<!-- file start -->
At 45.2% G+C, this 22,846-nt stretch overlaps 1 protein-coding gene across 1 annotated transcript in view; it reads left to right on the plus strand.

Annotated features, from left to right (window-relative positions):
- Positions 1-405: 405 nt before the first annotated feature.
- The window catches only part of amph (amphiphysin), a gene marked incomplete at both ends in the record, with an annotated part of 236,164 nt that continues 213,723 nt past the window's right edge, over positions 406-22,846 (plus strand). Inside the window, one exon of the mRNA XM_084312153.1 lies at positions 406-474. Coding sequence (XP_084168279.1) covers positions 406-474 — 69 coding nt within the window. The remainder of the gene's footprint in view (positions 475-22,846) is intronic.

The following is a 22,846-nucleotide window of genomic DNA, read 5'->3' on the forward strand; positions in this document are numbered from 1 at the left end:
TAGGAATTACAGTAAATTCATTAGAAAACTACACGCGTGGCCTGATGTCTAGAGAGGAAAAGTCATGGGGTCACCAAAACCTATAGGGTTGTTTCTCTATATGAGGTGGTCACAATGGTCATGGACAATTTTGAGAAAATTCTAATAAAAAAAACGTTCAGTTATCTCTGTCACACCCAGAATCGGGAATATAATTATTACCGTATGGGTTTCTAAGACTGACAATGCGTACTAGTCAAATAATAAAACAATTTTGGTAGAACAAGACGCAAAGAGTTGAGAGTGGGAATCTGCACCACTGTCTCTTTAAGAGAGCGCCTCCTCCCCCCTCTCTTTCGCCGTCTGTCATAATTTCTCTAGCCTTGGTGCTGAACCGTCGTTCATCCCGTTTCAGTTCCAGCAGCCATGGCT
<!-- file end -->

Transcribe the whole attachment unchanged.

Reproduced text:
At 45.2% G+C, this 22,846-nt stretch overlaps 1 protein-coding gene across 1 annotated transcript in view; it reads left to right on the plus strand.

Annotated features, from left to right (window-relative positions):
- Positions 1-405: 405 nt before the first annotated feature.
- The window catches only part of amph (amphiphysin), a gene marked incomplete at both ends in the record, with an annotated part of 236,164 nt that continues 213,723 nt past the window's right edge, over positions 406-22,846 (plus strand). Inside the window, one exon of the mRNA XM_084312153.1 lies at positions 406-474. Coding sequence (XP_084168279.1) covers positions 406-474 — 69 coding nt within the window. The remainder of the gene's footprint in view (positions 475-22,846) is intronic.

The following is a 22,846-nucleotide window of genomic DNA, read 5'->3' on the forward strand; positions in this document are numbered from 1 at the left end:
TAGGAATTACAGTAAATTCATTAGAAAACTACACGCGTGGCCTGATGTCTAGAGAGGAAAAGTCATGGGGTCACCAAAACCTATAGGGTTGTTTCTCTATATGAGGTGGTCACAATGGTCATGGACAATTTTGAGAAAATTCTAATAAAAAAAACGTTCAGTTATCTCTGTCACACCCAGAATCGGGAATATAATTATTACCGTATGGGTTTCTAAGACTGACAATGCGTACTAGTCAAATAATAAAACAATTTTGGTAGAACAAGACGCAAAGAGTTGAGAGTGGGAATCTGCACCACTGTCTCTTTAAGAGAGCGCCTCCTCCCCCCTCTCTTTCGCCGTCTGTCATAATTTCTCTAGCCTTGGTGCTGAACCGTCGTTCATCCCGTTTCAGTTCCAGCAGCCATGGCT